On New Year's Eve 1951, the New York Rangers made a deal with Providence to obtain Stoddard's services. "Rangers get wingman in trade with the Providence Reds" announced a headline in the January 1, 1952, edition of The New York Times. Going the other way in the transaction were forwards Zellio Toppazzini and Jean Paul Denis, along with defenceman Pat Eagan

Stoddard departed Providence as the AHL leading scorer with 20 goals and 28 assists in 34 encounters.

"What I like most about him is his all-round ability," said Rangers GM Frank Boucher of his new acquisition. "Although he's awfully tall, he isn't ungainly. He's strong and he's coordinated, he's a strong skater, a fine combination player and a real good goal scorer."

On the New York Rangers website, Stoddard's bio states he made his Rangers debut on January 2, 1952. However, there is evidence he played the previous night on the road before making his first appearance on Broadway.

"New York showed a new forward, Jack Stoddard," wrote Joesph C. Nichols in The New York Times after Stoddard's first game at Madison Square Garden on Wednesday January 2, 1952. "He played on a line with Laprade (Edgar) and Reg Sinclair, and gave a good performance despite a foot injury suffered in the Rangers' game against Boston on Tuesday night." The latter giving credence to the possibility Stoddard first wore a Rangers uniform on January 1st at Boston Garden.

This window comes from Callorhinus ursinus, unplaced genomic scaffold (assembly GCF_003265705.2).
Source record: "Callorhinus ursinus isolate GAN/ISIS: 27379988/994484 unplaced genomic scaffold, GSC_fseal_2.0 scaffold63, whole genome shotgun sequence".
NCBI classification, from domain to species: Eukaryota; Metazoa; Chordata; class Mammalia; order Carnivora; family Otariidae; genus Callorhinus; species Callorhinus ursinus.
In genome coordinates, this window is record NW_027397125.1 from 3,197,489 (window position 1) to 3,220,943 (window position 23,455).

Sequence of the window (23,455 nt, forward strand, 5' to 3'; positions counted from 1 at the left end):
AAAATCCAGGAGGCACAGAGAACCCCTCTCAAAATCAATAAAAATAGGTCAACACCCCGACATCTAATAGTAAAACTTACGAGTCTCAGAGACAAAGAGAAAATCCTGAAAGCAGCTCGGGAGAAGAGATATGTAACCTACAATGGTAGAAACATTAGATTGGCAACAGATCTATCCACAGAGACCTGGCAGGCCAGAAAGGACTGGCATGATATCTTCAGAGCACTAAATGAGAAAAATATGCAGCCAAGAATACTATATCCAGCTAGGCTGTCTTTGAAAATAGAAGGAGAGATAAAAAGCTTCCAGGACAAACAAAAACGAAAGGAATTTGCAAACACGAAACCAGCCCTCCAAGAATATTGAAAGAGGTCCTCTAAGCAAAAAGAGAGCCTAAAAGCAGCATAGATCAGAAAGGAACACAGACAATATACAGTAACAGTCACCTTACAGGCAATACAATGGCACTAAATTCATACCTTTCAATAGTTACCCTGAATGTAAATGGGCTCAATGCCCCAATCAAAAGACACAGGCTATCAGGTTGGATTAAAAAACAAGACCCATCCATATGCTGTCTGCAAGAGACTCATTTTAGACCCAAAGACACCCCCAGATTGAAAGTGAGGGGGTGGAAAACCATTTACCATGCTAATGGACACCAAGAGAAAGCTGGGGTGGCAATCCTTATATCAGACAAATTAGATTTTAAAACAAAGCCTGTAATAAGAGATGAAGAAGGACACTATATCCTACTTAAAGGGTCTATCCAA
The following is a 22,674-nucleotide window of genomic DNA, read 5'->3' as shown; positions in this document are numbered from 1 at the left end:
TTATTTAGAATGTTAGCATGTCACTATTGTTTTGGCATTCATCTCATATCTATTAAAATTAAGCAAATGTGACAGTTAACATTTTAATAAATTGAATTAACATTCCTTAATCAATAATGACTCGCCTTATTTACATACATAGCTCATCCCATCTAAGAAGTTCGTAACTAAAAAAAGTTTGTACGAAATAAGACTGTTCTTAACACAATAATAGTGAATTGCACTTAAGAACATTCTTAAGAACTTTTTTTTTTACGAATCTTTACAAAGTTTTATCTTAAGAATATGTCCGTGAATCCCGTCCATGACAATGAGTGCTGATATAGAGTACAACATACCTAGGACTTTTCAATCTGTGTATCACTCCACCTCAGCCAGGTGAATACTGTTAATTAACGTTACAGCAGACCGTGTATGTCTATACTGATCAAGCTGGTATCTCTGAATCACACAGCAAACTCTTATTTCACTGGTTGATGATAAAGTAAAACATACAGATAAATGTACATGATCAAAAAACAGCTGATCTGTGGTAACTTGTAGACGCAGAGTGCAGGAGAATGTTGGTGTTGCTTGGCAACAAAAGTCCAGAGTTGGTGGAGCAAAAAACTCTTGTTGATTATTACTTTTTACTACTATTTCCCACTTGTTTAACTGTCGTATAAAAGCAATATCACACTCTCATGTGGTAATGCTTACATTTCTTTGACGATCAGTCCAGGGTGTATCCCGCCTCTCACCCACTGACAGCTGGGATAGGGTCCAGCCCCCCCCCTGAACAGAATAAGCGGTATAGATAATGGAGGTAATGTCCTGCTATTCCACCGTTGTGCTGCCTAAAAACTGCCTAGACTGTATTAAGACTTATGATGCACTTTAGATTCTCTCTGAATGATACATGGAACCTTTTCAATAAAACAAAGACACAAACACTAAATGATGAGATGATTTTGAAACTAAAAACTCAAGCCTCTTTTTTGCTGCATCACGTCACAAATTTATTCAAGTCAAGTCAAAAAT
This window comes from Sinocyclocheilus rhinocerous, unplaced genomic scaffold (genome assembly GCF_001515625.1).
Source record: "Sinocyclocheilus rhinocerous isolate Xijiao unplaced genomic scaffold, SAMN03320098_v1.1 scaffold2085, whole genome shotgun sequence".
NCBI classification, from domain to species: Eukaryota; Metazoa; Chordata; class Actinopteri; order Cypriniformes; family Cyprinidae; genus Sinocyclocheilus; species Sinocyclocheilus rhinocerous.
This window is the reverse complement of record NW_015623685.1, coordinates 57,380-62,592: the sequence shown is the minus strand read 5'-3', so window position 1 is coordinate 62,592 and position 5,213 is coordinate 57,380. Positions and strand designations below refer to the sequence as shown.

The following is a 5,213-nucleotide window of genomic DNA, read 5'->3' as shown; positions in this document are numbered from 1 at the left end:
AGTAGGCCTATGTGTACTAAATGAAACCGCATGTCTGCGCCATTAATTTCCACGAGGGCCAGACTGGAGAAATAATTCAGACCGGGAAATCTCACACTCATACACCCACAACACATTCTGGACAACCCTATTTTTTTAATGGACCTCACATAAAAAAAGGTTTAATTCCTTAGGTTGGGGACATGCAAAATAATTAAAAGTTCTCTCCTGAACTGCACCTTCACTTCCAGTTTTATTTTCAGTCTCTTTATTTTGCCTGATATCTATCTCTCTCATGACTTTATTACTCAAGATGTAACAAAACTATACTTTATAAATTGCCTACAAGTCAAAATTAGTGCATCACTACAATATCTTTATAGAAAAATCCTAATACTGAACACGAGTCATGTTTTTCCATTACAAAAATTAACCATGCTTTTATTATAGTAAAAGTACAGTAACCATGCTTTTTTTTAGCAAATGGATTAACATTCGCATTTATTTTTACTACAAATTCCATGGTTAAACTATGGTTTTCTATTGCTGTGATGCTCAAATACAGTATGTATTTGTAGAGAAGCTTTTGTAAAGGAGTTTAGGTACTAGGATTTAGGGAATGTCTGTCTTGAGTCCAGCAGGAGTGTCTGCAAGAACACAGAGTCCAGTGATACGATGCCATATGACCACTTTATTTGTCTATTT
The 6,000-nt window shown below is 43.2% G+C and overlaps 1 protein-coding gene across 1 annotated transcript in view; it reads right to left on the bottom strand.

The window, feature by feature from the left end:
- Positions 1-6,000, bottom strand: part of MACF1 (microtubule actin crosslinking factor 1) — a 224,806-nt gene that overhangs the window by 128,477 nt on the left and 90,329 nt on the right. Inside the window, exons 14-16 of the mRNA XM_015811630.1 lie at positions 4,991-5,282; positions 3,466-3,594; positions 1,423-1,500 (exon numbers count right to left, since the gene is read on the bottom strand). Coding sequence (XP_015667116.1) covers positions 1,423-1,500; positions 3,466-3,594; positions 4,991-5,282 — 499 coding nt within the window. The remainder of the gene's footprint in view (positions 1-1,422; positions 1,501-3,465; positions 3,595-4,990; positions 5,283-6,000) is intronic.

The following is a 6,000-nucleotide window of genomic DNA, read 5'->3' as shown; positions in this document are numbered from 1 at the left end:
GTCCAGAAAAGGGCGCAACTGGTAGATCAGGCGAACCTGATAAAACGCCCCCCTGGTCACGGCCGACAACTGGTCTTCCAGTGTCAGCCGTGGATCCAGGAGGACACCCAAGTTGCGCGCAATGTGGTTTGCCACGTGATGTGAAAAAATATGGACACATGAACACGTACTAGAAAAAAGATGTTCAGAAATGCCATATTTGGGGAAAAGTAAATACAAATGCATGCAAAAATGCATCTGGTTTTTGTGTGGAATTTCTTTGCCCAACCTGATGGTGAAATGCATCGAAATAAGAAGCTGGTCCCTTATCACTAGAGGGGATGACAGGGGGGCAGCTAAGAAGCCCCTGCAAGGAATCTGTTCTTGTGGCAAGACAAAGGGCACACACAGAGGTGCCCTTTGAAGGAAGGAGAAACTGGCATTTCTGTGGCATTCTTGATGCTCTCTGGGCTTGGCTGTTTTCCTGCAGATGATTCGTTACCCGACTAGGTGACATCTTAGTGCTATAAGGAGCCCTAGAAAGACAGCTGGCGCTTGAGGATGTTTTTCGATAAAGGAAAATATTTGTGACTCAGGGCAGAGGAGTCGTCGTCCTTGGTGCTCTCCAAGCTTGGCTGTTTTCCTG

With several NHL games under his belt, Stoddard took centre stage in a Sunday night tilt against Chicago on January 6, 1952. Trailing the Black Hawks 2-1, Ed Slowinski evened the score at two goals apiece early in the final frame when his shot found the back of the net behind Harry Lumley.

Stoddard sent 11,654 fans home happy when he scored his first National Hockey League goal, the game-winner, in a 3-2 victory. " Laprade passed the rubber to Stoddard who scored from the right alley in 9:37," is how The New York Times described Stoddard's first marker in the big-show.

In his first 20 games with New York, Stoddard registered 4 goals, 2 assists and was assessed one minor penalty. His season came to an end after he suffered a fractured right wrist in practice on February 26, 1952. "Stoddard suffered the injury when he jammed into defenceman Jim Ross after getting rid of a pass," wrote Dana Mozley in The Hockey News.

A new season brought a clean slate. "As for Stoddard, I never doubted his ability," stated Frank Boucher. "He just had to learn there's a difference between playing in the minors and the National Hockey League. He wasn't throwing his weight around. Now he is. With his size and his fine shot, he should be a big scorer for us."